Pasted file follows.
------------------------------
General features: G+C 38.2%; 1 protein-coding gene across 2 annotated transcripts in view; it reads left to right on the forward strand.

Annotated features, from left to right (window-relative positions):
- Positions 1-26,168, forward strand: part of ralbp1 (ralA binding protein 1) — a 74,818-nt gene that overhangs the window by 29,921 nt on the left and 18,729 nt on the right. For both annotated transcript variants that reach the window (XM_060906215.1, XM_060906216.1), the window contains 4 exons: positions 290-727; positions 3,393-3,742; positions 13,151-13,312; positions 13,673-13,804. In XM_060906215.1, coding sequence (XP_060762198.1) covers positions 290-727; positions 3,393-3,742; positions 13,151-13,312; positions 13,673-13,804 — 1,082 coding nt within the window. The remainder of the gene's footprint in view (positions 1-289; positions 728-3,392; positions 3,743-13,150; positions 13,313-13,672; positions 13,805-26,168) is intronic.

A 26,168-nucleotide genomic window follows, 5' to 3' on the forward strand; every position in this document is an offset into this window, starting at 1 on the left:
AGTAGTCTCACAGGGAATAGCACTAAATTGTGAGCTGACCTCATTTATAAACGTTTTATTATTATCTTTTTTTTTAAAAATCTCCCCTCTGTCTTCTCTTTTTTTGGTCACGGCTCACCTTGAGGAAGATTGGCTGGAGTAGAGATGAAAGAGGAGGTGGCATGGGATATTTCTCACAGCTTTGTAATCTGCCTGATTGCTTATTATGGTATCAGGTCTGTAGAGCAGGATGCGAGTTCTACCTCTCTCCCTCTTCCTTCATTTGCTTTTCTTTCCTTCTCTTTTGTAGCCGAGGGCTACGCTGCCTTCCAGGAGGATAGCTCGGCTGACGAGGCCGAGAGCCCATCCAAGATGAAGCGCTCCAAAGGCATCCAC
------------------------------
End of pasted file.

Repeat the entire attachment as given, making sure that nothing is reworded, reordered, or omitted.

General features: G+C 38.2%; 1 protein-coding gene across 2 annotated transcripts in view; it reads left to right on the forward strand.

Annotated features, from left to right (window-relative positions):
- Positions 1-26,168, forward strand: part of ralbp1 (ralA binding protein 1) — a 74,818-nt gene that overhangs the window by 29,921 nt on the left and 18,729 nt on the right. For both annotated transcript variants that reach the window (XM_060906215.1, XM_060906216.1), the window contains 4 exons: positions 290-727; positions 3,393-3,742; positions 13,151-13,312; positions 13,673-13,804. In XM_060906215.1, coding sequence (XP_060762198.1) covers positions 290-727; positions 3,393-3,742; positions 13,151-13,312; positions 13,673-13,804 — 1,082 coding nt within the window. The remainder of the gene's footprint in view (positions 1-289; positions 728-3,392; positions 3,743-13,150; positions 13,313-13,672; positions 13,805-26,168) is intronic.

A 26,168-nucleotide genomic window follows, 5' to 3' on the forward strand; every position in this document is an offset into this window, starting at 1 on the left:
AGTAGTCTCACAGGGAATAGCACTAAATTGTGAGCTGACCTCATTTATAAACGTTTTATTATTATCTTTTTTTTTAAAAATCTCCCCTCTGTCTTCTCTTTTTTTGGTCACGGCTCACCTTGAGGAAGATTGGCTGGAGTAGAGATGAAAGAGGAGGTGGCATGGGATATTTCTCACAGCTTTGTAATCTGCCTGATTGCTTATTATGGTATCAGGTCTGTAGAGCAGGATGCGAGTTCTACCTCTCTCCCTCTTCCTTCATTTGCTTTTCTTTCCTTCTCTTTTGTAGCCGAGGGCTACGCTGCCTTCCAGGAGGATAGCTCGGCTGACGAGGCCGAGAGCCCATCCAAGATGAAGCGCTCCAAAGGCATCCAC